Fritz Lang

Original and inventive on every level, this luridly enticing narrative is not your average reality-based biopic. Director Gordian Maugg’s story about the legendary filmmaker attempts to make sense on a level other than that of the real world. Don’t believe any of the “facts” depicted, just look at the emotional truth behind the tales of the filmmaker with the outsize personality and the arch monocle. Fritz Lang attempts to show “the toast of Berlin” in a moment of self-doubt, moved from his big budget epic extravaganzas of the 1920s, like the Dr. Mabuse films, the Niebelungen films and Metropolis, to films that examined “a single person.” That pivotal film was M, the birth of film noir, an unprecedented psychological dissection of a depraved child murderer. Was M an oblique critique of Weimar Germany or a daring experiment that began cinema’s fascination with the cruelty and darkness lurking in the human psyche? Lang, forever tagged in Germany as a Jew because his mother was born a Jew, divorced his Nazi-convert wife and screenwriter Thea von Harbou and fled to the United States in 1934. His filmic output thereafter was grade-A noir. The moment when he went from epic mythology to the empty darkness of perversion, is a moment to be fully considered. —Miguel Pendas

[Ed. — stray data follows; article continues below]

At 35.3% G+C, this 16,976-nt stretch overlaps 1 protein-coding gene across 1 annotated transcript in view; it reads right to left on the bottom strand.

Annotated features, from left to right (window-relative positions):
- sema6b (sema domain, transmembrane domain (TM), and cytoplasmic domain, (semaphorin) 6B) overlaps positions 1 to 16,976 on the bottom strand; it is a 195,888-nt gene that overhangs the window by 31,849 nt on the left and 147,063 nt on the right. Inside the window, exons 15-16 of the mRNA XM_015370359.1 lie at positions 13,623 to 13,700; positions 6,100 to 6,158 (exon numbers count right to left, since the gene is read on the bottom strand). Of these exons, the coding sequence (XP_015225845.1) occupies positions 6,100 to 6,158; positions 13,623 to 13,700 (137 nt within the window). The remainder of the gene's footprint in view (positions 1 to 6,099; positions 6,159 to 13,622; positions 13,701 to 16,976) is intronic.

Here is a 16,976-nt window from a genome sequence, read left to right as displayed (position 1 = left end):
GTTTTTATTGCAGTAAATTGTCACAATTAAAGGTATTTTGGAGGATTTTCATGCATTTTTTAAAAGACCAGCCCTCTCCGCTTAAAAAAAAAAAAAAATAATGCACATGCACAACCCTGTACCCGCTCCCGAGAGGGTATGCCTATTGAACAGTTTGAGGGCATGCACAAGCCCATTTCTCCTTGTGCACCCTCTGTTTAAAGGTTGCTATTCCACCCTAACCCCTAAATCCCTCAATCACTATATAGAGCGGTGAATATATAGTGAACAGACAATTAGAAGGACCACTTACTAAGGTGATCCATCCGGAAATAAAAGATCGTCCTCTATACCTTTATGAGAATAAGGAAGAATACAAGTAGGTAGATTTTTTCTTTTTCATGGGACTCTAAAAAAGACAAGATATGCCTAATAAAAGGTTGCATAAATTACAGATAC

Contains graphic imagery


Co-sponsored by Sandee Blechman and Steven Goldberg 

w/English Subtitle
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